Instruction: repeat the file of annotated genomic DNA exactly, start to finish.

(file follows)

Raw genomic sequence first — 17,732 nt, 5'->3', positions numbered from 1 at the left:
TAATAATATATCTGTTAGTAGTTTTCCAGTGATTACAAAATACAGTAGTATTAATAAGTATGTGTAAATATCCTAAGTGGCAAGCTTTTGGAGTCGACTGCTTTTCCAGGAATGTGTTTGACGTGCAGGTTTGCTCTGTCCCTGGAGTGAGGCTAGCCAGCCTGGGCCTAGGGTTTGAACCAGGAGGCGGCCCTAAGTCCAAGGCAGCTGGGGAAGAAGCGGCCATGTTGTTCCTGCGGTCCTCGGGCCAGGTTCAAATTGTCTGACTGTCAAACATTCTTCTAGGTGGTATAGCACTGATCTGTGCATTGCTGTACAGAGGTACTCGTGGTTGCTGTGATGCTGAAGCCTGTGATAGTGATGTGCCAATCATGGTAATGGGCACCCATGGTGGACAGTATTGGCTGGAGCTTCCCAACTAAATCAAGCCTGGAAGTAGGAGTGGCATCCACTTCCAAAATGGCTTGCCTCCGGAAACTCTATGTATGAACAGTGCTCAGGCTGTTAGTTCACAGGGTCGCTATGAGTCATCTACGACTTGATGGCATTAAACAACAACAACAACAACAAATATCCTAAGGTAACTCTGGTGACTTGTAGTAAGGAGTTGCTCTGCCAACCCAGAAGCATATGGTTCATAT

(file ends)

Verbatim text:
Raw genomic sequence first — 17,732 nt, 5'->3', positions numbered from 1 at the left:
TAATAATATATCTGTTAGTAGTTTTCCAGTGATTACAAAATACAGTAGTATTAATAAGTATGTGTAAATATCCTAAGTGGCAAGCTTTTGGAGTCGACTGCTTTTCCAGGAATGTGTTTGACGTGCAGGTTTGCTCTGTCCCTGGAGTGAGGCTAGCCAGCCTGGGCCTAGGGTTTGAACCAGGAGGCGGCCCTAAGTCCAAGGCAGCTGGGGAAGAAGCGGCCATGTTGTTCCTGCGGTCCTCGGGCCAGGTTCAAATTGTCTGACTGTCAAACATTCTTCTAGGTGGTATAGCACTGATCTGTGCATTGCTGTACAGAGGTACTCGTGGTTGCTGTGATGCTGAAGCCTGTGATAGTGATGTGCCAATCATGGTAATGGGCACCCATGGTGGACAGTATTGGCTGGAGCTTCCCAACTAAATCAAGCCTGGAAGTAGGAGTGGCATCCACTTCCAAAATGGCTTGCCTCCGGAAACTCTATGTATGAACAGTGCTCAGGCTGTTAGTTCACAGGGTCGCTATGAGTCATCTACGACTTGATGGCATTAAACAACAACAACAACAACAAATATCCTAAGGTAACTCTGGTGACTTGTAGTAAGGAGTTGCTCTGCCAACCCAGAAGCATATGGTTCATAT